Guide for bringing home a new cat
Predictability is the thing that underpins a cat’s comfort in their space
Cats are prey animals, and so their first natural instinct is to hide when they’re in an unknown environment. When introducing a cat to you and your home, the goal is to overcome that hiding instinct and cultivate the cat’s confidence in their surroundings. Ultimately, they should be navigating your home (or whatever portion of your home they’re allowed into) comfortably and with a quick rebound when faced with new stimuli.
Some cats will take to a new environment so quickly that you don’t even notice that acclimation stage. They’ll be poking their heads into everything and exploring everywhere right away! With this kind of cat, you don’t really have to worry too much about introductions, unless there is a skeptical resident cat (or multiple resident cats) in the mix.
Assuming that your foster cat is not that type (and most aren’t), you’ll want to gradually introduce them to their new living space. The best way to start is with a crate, or with a very small room like a bathroom.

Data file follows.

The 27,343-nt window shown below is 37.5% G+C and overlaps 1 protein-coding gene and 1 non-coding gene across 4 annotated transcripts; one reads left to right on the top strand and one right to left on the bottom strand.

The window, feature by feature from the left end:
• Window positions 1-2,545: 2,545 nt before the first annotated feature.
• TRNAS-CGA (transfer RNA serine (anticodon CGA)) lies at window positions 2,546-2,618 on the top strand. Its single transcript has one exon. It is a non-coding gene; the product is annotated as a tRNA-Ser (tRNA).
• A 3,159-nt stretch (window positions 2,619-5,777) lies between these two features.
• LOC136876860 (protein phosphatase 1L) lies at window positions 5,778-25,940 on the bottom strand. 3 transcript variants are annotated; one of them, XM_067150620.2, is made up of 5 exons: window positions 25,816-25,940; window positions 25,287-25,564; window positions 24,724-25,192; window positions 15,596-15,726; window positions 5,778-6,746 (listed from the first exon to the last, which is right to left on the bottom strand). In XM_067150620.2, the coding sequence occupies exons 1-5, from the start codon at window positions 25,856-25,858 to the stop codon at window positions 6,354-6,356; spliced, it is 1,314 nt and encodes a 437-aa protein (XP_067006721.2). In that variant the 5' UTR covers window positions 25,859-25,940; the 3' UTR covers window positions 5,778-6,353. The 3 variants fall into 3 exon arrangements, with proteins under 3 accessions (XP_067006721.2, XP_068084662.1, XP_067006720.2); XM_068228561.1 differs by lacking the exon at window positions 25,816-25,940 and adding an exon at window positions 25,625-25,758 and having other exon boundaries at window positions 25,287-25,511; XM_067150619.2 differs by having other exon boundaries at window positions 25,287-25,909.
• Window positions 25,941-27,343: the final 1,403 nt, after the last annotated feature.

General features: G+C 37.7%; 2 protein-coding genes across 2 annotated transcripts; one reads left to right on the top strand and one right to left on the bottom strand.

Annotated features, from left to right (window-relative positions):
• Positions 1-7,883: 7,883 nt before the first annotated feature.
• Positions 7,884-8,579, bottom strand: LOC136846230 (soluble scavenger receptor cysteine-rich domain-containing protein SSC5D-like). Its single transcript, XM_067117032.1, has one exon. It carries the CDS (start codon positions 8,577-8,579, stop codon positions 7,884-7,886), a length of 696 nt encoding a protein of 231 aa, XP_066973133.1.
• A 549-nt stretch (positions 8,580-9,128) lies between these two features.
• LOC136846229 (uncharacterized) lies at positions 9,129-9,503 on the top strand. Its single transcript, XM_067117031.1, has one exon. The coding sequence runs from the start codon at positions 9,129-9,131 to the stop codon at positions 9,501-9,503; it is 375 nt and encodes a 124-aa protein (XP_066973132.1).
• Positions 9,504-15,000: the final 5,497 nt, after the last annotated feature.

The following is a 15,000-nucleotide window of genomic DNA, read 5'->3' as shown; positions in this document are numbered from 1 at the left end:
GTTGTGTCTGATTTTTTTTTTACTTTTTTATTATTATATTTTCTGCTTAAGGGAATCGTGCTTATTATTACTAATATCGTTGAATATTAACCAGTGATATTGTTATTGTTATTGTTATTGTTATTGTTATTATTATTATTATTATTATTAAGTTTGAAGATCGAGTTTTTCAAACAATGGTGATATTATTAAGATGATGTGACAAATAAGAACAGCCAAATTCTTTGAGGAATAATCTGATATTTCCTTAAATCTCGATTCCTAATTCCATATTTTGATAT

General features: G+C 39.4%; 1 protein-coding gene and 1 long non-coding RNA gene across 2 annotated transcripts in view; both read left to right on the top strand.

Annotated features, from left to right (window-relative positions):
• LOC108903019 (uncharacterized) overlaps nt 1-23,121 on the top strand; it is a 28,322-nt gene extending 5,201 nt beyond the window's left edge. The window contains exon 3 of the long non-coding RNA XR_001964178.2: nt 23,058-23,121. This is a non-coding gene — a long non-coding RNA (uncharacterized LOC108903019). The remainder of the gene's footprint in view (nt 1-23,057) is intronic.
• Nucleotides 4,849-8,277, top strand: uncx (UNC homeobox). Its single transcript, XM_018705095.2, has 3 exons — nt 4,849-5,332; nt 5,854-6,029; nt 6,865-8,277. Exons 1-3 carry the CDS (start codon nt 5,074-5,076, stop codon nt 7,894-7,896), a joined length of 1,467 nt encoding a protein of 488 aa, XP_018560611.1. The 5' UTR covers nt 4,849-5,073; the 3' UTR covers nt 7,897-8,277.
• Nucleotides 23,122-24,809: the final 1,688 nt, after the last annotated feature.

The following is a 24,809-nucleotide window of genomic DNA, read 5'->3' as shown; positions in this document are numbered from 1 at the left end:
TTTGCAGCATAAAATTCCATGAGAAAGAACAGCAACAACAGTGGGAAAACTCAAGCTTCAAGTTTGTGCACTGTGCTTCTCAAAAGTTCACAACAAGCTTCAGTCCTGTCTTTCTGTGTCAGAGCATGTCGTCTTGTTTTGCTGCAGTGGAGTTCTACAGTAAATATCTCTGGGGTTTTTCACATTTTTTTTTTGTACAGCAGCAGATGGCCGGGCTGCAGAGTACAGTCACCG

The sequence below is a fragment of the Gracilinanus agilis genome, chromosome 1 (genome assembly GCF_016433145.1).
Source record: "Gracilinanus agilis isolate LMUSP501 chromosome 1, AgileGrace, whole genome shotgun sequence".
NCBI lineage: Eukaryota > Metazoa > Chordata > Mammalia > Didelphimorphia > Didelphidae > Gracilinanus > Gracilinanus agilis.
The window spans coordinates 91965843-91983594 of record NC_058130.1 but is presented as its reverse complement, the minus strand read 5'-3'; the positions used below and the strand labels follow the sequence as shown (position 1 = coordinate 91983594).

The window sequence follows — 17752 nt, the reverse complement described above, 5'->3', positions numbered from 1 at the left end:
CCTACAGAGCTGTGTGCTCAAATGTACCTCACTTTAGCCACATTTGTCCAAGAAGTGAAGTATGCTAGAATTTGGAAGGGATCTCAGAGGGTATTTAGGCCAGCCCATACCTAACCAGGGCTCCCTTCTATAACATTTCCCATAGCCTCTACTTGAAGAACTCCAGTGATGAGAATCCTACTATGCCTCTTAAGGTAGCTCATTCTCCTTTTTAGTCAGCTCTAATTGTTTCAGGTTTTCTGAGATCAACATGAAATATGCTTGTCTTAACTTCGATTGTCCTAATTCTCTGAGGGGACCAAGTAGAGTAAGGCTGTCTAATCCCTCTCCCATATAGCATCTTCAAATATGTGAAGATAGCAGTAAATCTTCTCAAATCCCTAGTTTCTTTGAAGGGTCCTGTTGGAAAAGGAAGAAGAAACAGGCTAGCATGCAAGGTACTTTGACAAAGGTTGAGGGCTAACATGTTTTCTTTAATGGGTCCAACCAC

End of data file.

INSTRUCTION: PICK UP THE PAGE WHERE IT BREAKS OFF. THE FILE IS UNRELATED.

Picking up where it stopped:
Because a cat who can hide, will hide. If they can’t predict what’s going to happen, they will create that predictability by hiding.
That doesn’t mean the cat hiding under your couch will never come out, though. It means that the cat hiding under your couch will take a lot longer to come out if they haven’t been worked up to it through a gradual introduction to the space. It’s faster and easier to start small, and expand out. I often find that two weeks in a small space with a routine sets nervous cats up to transition into the larger living space pretty well.